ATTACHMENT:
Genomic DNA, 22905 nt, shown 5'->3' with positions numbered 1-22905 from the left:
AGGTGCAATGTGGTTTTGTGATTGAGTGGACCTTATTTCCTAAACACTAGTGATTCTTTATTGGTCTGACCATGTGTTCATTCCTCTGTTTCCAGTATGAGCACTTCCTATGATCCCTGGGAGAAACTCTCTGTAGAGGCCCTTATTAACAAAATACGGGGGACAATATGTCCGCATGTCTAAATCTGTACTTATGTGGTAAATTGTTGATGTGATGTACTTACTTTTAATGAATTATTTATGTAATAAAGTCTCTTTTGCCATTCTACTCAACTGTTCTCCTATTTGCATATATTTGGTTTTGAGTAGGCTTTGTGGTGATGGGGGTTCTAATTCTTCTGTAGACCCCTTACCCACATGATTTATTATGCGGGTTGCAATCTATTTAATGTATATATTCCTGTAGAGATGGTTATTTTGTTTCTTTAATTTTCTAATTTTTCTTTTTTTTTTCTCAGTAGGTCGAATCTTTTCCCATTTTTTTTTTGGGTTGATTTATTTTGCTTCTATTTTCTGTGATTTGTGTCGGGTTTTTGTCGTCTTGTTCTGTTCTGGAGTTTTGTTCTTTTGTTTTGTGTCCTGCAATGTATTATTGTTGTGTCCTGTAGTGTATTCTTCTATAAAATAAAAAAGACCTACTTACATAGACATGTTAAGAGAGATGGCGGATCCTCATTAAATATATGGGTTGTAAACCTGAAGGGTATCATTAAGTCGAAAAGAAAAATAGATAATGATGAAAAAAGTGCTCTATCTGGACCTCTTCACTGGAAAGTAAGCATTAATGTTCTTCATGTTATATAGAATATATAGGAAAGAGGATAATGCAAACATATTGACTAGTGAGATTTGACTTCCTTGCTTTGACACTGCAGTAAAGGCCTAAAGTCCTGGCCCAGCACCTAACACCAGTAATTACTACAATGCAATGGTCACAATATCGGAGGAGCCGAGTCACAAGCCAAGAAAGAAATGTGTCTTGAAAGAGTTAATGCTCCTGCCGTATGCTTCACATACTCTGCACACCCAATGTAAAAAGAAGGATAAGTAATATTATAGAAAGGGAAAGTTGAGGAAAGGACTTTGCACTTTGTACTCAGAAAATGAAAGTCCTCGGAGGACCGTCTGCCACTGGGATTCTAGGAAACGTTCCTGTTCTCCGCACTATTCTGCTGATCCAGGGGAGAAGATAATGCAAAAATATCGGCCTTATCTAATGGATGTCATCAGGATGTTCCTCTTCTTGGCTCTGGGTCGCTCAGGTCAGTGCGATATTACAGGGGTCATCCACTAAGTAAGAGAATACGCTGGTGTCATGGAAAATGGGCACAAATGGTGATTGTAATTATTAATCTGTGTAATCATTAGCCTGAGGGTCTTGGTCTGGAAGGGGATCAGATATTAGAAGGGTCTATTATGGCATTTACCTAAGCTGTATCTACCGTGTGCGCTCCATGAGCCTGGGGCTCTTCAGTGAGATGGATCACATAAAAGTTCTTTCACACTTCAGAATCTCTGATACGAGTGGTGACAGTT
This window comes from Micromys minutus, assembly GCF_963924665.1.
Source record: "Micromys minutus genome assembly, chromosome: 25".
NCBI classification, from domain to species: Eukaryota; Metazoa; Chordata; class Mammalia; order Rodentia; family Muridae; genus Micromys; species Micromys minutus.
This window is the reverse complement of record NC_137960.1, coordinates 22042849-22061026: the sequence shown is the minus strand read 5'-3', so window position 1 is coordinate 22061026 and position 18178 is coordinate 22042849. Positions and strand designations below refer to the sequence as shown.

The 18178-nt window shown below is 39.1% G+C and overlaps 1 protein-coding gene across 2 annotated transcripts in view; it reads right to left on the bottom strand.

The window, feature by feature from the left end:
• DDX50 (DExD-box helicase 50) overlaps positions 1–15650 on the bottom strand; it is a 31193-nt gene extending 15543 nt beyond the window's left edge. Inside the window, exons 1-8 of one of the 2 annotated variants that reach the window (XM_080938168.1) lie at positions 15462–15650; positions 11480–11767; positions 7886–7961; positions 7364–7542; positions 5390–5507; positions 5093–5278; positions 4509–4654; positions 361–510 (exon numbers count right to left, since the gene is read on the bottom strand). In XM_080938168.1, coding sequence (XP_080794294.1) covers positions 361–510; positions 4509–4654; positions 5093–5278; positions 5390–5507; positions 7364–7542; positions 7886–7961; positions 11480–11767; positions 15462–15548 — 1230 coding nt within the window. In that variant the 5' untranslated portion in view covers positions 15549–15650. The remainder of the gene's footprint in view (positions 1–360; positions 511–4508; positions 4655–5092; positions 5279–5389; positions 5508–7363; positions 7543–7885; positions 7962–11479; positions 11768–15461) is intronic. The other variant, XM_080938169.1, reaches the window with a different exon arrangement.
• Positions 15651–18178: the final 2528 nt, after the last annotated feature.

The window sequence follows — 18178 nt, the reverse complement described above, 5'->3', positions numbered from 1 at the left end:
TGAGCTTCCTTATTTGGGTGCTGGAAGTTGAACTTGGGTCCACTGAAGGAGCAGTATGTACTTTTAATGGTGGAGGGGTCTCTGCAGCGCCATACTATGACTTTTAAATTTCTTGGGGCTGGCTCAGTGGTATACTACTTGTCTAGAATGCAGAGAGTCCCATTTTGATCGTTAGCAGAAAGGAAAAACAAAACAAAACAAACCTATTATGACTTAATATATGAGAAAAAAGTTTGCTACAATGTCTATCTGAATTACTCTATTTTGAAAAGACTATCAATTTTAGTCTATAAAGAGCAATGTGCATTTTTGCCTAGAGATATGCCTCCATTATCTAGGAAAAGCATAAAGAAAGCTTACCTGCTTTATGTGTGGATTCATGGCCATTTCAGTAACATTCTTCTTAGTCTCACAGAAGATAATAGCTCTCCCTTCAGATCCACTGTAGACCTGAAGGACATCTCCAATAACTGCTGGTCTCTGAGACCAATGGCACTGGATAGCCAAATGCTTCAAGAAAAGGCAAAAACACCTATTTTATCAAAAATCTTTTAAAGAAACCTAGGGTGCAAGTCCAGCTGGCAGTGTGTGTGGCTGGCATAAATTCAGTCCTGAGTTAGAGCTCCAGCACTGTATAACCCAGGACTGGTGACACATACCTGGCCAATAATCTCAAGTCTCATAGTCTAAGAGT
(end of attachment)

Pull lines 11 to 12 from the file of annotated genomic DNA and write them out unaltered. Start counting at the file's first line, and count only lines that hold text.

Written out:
The window sequence follows — 18178 nt, the reverse complement described above, 5'->3', positions numbered from 1 at the left end:
TGAGCTTCCTTATTTGGGTGCTGGAAGTTGAACTTGGGTCCACTGAAGGAGCAGTATGTACTTTTAATGGTGGAGGGGTCTCTGCAGCGCCATACTATGACTTTTAAATTTCTTGGGGCTGGCTCAGTGGTATACTACTTGTCTAGAATGCAGAGAGTCCCATTTTGATCGTTAGCAGAAAGGAAAAACAAAACAAAACAAACCTATTATGACTTAATATATGAGAAAAAAGTTTGCTACAATGTCTATCTGAATTACTCTATTTTGAAAAGACTATCAATTTTAGTCTATAAAGAGCAATGTGCATTTTTGCCTAGAGATATGCCTCCATTATCTAGGAAAAGCATAAAGAAAGCTTACCTGCTTTATGTGTGGATTCATGGCCATTTCAGTAACATTCTTCTTAGTCTCACAGAAGATAATAGCTCTCCCTTCAGATCCACTGTAGACCTGAAGGACATCTCCAATAACTGCTGGTCTCTGAGACCAATGGCACTGGATAGCCAAATGCTTCAAGAAAAGGCAAAAACACCTATTTTATCAAAAATCTTTTAAAGAAACCTAGGGTGCAAGTCCAGCTGGCAGTGTGTGTGGCTGGCATAAATTCAGTCCTGAGTTAGAGCTCCAGCACTGTATAACCCAGGACTGGTGACACATACCTGGCCAATAATCTCAAGTCTCATAGTCTAAGAGT